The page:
Only the Ooni can dance to the drum called Osirigi . Olojo has remained popular in Ile-Ife because of its myth and history as it connotes the day in the year specially blessed by Olodumare , the creator of the universe. Prayers are offered for peace and tranquillity in Yorubaland and Nigeria. Tradition holds that Ile-Ife is the cradle of the Yoruba, the city of survivors, spiritual seat of the Yoruba, and land of the ancients.
Ooni starts 7-day seclusion
In preparation for the 2017 edition of the festival, the Ife monarch went into seclusion and is expected to offer prayers for the town and the country. Prior to the seclusion, the Ooni visited
Ile mole, a shrine in Moore for prayers after which, he moved to the seclusion where he remained incommunicado till this evening.
Giving insight to what he will be doing during the seclusion, the Ooni of Ife told newsmen that during the period, he would offer prayers for the country and its leadership. According to the monarch, during the seclusion, he would not be receiving visitors nor see outside. He said: “Our ancestors will be appeased during the period and by the time I re-emerge on Saturday for the grand finale, the rites will be concluded.”
Speaking further, he said the festival “is a celebration of the creation of the universe and many visitors from within the country and the diaspora will come around to celebrate with us. My duty is specifically to offer prayers and that I will do to the best of my ability.” On the significance of the festival, the royal father said Olojo is the celebration of first dusk and dawn and creation of the universe, with an assurance to work towards promoting further, all notable cultural festivals in Yorubaland.: Celebrating Olojo festival in style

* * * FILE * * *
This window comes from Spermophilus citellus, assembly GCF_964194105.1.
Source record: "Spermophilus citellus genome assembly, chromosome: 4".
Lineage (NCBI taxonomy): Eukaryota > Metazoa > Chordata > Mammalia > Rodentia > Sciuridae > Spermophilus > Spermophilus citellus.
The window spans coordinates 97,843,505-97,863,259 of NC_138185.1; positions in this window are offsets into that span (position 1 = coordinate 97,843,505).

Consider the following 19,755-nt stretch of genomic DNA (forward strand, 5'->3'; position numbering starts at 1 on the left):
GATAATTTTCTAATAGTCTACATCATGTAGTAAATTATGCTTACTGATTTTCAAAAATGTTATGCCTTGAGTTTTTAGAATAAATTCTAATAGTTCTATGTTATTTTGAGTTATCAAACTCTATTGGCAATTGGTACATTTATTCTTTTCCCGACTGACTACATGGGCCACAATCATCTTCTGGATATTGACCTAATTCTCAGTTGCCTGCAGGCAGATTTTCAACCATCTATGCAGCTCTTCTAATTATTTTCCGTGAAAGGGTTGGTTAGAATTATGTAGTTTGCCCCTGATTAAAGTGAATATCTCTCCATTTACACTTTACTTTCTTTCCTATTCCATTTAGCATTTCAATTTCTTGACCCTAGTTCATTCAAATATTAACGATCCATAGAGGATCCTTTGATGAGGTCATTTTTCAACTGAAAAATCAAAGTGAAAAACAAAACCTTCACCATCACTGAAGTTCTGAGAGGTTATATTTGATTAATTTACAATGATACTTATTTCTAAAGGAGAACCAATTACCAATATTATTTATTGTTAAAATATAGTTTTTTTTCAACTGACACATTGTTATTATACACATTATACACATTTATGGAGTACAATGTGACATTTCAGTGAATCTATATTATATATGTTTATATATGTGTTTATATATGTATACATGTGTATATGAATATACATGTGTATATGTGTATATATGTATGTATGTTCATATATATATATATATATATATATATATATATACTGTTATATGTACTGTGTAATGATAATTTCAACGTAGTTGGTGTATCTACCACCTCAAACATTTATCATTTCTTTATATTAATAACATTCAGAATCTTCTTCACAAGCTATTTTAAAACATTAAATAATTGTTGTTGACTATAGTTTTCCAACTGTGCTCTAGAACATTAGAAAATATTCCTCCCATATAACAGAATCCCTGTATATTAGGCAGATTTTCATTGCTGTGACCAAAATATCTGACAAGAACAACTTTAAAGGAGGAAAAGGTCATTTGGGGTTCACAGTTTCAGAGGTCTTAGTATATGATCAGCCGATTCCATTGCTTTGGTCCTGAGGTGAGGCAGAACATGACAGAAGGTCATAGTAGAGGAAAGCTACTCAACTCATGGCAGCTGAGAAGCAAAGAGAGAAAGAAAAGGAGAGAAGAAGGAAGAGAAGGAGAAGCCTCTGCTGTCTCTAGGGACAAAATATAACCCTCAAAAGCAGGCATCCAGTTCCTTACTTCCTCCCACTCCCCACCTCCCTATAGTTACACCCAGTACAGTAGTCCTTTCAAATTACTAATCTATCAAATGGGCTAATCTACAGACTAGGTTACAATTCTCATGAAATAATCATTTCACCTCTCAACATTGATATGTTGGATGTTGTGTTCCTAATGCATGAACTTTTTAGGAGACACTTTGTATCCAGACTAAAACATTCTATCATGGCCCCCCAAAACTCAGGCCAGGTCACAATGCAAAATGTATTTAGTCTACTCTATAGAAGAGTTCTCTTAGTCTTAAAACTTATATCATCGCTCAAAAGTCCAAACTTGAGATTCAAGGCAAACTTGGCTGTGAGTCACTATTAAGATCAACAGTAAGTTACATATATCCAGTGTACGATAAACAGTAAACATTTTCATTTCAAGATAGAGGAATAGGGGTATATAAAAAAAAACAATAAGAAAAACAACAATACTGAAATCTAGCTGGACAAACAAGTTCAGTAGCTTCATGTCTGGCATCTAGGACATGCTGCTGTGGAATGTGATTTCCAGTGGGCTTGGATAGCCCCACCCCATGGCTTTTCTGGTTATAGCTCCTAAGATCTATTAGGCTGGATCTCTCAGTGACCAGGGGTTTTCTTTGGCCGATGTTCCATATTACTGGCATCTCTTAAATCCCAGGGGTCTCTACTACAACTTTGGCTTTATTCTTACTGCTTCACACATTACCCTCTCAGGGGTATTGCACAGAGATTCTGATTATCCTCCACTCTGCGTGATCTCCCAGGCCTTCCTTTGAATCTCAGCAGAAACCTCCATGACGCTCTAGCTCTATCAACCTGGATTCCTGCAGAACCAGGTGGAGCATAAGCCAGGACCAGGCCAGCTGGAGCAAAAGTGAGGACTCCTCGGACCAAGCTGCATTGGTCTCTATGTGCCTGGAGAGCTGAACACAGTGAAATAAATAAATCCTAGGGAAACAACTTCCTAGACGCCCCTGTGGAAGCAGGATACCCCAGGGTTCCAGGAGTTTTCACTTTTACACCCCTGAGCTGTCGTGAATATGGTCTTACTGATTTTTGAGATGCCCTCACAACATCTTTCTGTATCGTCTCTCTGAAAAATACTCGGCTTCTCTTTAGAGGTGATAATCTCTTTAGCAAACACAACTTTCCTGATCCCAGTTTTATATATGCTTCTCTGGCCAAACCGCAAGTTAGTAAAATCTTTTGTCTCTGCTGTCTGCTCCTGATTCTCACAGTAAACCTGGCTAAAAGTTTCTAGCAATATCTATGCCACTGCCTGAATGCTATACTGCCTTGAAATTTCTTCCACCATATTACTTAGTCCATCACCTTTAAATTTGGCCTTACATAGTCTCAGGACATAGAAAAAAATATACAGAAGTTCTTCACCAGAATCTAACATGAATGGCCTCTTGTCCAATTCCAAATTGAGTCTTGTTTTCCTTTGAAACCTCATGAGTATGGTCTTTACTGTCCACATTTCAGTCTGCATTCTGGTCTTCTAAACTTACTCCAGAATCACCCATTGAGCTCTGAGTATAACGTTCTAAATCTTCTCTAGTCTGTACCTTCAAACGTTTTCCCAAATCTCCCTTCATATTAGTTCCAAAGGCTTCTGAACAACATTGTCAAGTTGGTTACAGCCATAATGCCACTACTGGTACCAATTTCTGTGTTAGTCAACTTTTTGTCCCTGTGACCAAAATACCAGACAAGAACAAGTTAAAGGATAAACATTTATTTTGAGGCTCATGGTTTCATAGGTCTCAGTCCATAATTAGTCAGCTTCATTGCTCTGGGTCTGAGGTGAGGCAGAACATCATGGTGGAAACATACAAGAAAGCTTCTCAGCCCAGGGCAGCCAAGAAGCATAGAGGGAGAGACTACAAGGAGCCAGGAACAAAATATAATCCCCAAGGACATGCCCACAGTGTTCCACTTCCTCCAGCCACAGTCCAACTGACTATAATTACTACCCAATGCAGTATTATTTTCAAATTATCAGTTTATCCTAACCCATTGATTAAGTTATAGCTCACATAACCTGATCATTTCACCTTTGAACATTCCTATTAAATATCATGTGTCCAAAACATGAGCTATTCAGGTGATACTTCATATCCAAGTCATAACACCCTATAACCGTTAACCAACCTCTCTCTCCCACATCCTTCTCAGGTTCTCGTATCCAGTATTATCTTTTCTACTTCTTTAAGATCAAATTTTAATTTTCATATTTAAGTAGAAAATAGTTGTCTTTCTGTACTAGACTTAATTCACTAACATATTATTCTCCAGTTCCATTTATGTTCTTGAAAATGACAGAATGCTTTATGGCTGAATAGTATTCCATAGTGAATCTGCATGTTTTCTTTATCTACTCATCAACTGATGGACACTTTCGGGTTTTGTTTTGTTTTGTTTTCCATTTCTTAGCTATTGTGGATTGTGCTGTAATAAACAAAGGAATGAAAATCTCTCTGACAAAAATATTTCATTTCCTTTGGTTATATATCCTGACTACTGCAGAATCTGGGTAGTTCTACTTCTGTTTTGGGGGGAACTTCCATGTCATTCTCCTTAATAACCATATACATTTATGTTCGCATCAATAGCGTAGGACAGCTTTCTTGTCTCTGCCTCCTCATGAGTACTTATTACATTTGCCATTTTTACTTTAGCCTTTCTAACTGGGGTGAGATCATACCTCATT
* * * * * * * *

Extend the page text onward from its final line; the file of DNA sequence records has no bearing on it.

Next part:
ON September 29, 2017 6:12 AM /
IN Just Human , Metro, News /
Comments
By Dapo Akinrefon
THE 2017 Olojo festival is expected to be celebrated in grand style as all road leads to the ancient city of Ile-Ife. The significance of the festival is that it brings about the unification of the Yoruba race.
The festival takes place annually in October and involves several elaborate ritual prayers led by the Ooni. It is marked in a carnival-like atmosphere and is attended by people of all ages.
Olojo has remained popular in Ile-Ife because it is the only day in the year believed to be specially blessed by
Olodumare (the Creator of the universe).
•Ooni of Ife, Oba Enitan Ogunwusi during the 2016 Olojo festival
Aside from this, the Olojo is regarded as the celebration of first dusk and dawn, and creation of the universe. The ancient city will play host to indigenes and non-indigenes in the town, expected to come out in their multitudes to celebrate the annual festival. All the major streets in the town will wear new looks in preparation for the festival.
Besides, the whole town will be agog as the Ooni of Ile-Ife, Oba Adeyeye Enitan Ogunwusi, Ojaja II, will for the second time since his enthronement in 2015, wear the sacred Are crown. The crown is made of 151 items, parts of which are a cutlass and a hoe. It is also believed that the crown weighs over 60kg and is worn once a year during the Olojo festival.